Although never surpassing his role in Bond, Hollywood has lost a beloved icon. There may be many James Bonds but there will only be one Jaws.

Published in: on October 5, 2014 at 14:35  Leave a Comment  
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Film Reviews: The Babadook & If I Stay

These reviews were originally published in the Central Western Daily on Tuesday 2 September 2014.

Film Review: The Babadook

Australian screenwriter and director Jennifer Kent has a critical hit on her hands with The Babadook, her feature debut. An atmospheric horror thriller, it is an intense cinema experience which will stay with you all the way home (in the dark in my case) and beyond. I’m definitely going to check the basement for ghoulies before I go to bed, and I don’t even have a basement.

The ever reliable Essie Davis (Miss Fisher’s Murder Mysteries) stars as Amelia, a single mum still reeling emotionally from the death of her husband seven years ago in a car crash on her way to the hospital to give birth to their son, Robbie (Daniel Henshall). Barely coping with Robbie’s behavioural issues and irrational (but normal) fear of monsters under the bed and in the closet, their lives fall apart when Amelia comes across a mysteriously creepy pop-up book about The Babadook.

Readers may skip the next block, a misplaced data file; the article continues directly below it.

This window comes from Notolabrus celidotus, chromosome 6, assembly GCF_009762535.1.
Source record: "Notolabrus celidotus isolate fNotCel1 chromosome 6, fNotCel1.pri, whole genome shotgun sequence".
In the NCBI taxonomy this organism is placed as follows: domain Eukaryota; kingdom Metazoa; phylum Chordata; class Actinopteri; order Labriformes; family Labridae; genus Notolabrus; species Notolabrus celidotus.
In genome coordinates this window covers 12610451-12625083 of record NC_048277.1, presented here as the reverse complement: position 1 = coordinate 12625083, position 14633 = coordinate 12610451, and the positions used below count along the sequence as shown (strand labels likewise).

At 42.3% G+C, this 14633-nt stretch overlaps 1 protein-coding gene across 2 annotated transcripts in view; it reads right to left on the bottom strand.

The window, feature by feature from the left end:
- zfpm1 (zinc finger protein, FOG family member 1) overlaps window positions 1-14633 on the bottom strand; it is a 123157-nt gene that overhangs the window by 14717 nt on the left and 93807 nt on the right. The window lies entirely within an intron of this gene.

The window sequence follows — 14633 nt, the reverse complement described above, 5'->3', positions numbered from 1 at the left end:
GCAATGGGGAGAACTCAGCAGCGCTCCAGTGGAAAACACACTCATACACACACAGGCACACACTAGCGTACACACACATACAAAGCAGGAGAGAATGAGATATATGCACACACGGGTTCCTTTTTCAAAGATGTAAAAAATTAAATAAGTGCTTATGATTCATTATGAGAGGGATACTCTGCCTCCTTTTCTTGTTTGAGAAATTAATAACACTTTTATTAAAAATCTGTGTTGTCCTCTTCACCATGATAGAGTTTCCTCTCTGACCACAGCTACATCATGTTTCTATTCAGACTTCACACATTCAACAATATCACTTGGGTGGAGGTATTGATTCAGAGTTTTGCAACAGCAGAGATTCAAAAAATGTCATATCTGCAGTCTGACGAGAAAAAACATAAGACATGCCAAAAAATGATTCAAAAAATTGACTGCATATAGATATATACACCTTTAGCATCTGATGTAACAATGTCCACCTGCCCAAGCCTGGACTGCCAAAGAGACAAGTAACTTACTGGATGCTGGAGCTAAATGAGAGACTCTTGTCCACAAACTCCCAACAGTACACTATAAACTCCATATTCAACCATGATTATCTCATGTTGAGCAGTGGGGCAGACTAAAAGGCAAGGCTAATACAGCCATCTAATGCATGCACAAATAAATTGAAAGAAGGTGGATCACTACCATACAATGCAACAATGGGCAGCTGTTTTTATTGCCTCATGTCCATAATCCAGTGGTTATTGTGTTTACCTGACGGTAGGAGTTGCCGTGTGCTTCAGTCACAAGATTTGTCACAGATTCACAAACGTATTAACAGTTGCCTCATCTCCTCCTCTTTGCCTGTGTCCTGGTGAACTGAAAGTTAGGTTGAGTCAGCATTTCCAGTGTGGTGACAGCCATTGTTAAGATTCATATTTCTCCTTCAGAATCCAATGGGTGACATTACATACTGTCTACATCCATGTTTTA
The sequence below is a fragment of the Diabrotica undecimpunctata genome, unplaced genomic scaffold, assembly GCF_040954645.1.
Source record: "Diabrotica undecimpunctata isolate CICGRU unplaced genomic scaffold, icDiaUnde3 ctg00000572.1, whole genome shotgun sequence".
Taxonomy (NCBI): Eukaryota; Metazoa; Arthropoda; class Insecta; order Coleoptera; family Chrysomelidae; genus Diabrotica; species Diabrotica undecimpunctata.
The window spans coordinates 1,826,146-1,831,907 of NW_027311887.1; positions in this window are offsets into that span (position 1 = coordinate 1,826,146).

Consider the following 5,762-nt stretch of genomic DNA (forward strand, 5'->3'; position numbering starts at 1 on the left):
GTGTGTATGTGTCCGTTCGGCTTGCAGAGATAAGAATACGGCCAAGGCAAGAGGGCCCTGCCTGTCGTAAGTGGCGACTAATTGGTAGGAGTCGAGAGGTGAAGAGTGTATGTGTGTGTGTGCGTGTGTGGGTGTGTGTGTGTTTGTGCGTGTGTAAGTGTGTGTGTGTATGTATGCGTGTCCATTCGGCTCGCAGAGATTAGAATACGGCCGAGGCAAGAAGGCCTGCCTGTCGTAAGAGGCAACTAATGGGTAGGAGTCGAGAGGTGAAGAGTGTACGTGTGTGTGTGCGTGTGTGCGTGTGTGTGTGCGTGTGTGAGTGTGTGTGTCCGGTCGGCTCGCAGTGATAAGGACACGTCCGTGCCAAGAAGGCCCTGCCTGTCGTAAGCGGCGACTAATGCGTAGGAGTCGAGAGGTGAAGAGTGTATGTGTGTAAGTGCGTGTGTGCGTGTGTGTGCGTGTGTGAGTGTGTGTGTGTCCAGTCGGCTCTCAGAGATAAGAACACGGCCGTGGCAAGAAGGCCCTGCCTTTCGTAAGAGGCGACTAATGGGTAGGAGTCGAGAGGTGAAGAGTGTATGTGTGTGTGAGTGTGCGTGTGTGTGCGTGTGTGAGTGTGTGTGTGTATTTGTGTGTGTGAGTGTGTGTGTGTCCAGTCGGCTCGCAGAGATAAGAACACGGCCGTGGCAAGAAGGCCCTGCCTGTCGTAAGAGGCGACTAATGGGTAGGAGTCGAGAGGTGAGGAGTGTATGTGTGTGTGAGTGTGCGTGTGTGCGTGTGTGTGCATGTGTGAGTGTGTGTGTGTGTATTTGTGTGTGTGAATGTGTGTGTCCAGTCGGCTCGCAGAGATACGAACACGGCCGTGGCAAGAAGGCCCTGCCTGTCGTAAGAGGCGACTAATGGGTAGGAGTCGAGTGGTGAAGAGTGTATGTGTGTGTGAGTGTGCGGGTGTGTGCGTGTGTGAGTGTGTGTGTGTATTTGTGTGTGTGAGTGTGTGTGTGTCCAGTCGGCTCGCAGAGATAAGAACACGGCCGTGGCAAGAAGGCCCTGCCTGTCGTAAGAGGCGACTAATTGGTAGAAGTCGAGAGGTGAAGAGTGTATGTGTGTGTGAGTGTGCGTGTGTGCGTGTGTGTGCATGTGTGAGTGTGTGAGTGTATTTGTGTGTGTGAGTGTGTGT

Using a modest budget, with some dollars generated by a Kickstarter crowd funding campaign, Kent makes the most of a creepy old Adelaide house, a little CGI, a super scary sound design and plenty of darkness.

Unlike most conventional films of this genre, there’s a real emotional heart to this film, and I found myself genuinely caring for the characters. The performances of Davis and Henshall are superb. See The Babadook (even through your fingers  or under a blanket if necessary) before he finds you.

Film Review: If I Stay

After sitting through this disaster, I figured that the title referred to the question of whether I would stay for all 106 slow minutes of this cheese-fest. I did, but only in the name of film criticism and to save others from wasting their time. Letters of thanks may be sent to the CWD.

If I Stay is actually based on a popular young adult novel of the same name. Mia Hall (Chloë Grace Moretz) is a brilliant cello playing teenager experiencing her first love with the most clean cut baby faced lead singer of a rock band ever, Adam Wilde (Jamie Blackley). When inclement weather results in a school “snow day”, her hipster parents (Mireille Enos and Joshua Leonard) stupidly decide that a road trip with her brother (Jakob Davies) is a good idea.

One inevitable car accident and three deaths later, Mia has an out of body experience running barefoot around the local hospital, watching her family and friends keeping vigil over her comatose body unconvincingly lying in the ICU (hint: don’t watch this film with hospital staff…actually just don’t watch this film).

Will Mia return to the land of the living? Will she go to “the light” (I was cheering for this one)? Why does Mia have to wait for doors to be opened for her, if she is a ghost? What sort of idiot boyfriend would break up with a girl for successfully auditioning for the Juilliard School? Who cares?